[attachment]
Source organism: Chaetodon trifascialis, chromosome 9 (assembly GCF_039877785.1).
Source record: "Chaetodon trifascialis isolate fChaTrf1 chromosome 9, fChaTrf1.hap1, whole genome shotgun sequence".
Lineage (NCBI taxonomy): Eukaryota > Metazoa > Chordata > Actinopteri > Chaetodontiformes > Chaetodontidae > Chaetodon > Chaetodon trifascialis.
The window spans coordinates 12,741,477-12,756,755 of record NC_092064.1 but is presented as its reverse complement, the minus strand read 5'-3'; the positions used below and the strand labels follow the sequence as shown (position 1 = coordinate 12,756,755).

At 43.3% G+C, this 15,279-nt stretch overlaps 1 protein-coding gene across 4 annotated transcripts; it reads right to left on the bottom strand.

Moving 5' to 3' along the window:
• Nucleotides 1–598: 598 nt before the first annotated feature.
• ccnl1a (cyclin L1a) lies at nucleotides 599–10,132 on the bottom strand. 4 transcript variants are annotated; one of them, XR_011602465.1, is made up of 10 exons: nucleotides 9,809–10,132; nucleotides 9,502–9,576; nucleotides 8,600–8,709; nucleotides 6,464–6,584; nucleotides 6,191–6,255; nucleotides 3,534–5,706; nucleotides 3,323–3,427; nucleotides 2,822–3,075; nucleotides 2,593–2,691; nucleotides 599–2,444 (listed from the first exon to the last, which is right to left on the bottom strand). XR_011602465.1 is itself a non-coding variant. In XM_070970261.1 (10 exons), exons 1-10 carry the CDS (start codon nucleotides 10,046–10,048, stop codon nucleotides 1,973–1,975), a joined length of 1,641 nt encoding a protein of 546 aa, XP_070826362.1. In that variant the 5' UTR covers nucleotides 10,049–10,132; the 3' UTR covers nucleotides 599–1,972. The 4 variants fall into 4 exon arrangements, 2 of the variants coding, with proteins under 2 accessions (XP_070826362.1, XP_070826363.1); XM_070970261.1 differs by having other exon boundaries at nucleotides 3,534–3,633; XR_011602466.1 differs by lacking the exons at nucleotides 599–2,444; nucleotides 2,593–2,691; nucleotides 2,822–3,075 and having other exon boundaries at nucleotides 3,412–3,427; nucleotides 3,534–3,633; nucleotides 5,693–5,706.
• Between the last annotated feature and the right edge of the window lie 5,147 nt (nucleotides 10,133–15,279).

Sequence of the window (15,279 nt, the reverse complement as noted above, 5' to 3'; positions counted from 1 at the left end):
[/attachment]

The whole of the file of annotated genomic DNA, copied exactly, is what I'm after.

Source organism: Chaetodon trifascialis, chromosome 9 (assembly GCF_039877785.1).
Source record: "Chaetodon trifascialis isolate fChaTrf1 chromosome 9, fChaTrf1.hap1, whole genome shotgun sequence".
Lineage (NCBI taxonomy): Eukaryota > Metazoa > Chordata > Actinopteri > Chaetodontiformes > Chaetodontidae > Chaetodon > Chaetodon trifascialis.
The window spans coordinates 12,741,477-12,756,755 of record NC_092064.1 but is presented as its reverse complement, the minus strand read 5'-3'; the positions used below and the strand labels follow the sequence as shown (position 1 = coordinate 12,756,755).

At 43.3% G+C, this 15,279-nt stretch overlaps 1 protein-coding gene across 4 annotated transcripts; it reads right to left on the bottom strand.

Moving 5' to 3' along the window:
• Nucleotides 1–598: 598 nt before the first annotated feature.
• ccnl1a (cyclin L1a) lies at nucleotides 599–10,132 on the bottom strand. 4 transcript variants are annotated; one of them, XR_011602465.1, is made up of 10 exons: nucleotides 9,809–10,132; nucleotides 9,502–9,576; nucleotides 8,600–8,709; nucleotides 6,464–6,584; nucleotides 6,191–6,255; nucleotides 3,534–5,706; nucleotides 3,323–3,427; nucleotides 2,822–3,075; nucleotides 2,593–2,691; nucleotides 599–2,444 (listed from the first exon to the last, which is right to left on the bottom strand). XR_011602465.1 is itself a non-coding variant. In XM_070970261.1 (10 exons), exons 1-10 carry the CDS (start codon nucleotides 10,046–10,048, stop codon nucleotides 1,973–1,975), a joined length of 1,641 nt encoding a protein of 546 aa, XP_070826362.1. In that variant the 5' UTR covers nucleotides 10,049–10,132; the 3' UTR covers nucleotides 599–1,972. The 4 variants fall into 4 exon arrangements, 2 of the variants coding, with proteins under 2 accessions (XP_070826362.1, XP_070826363.1); XM_070970261.1 differs by having other exon boundaries at nucleotides 3,534–3,633; XR_011602466.1 differs by lacking the exons at nucleotides 599–2,444; nucleotides 2,593–2,691; nucleotides 2,822–3,075 and having other exon boundaries at nucleotides 3,412–3,427; nucleotides 3,534–3,633; nucleotides 5,693–5,706.
• Between the last annotated feature and the right edge of the window lie 5,147 nt (nucleotides 10,133–15,279).

Sequence of the window (15,279 nt, the reverse complement as noted above, 5' to 3'; positions counted from 1 at the left end):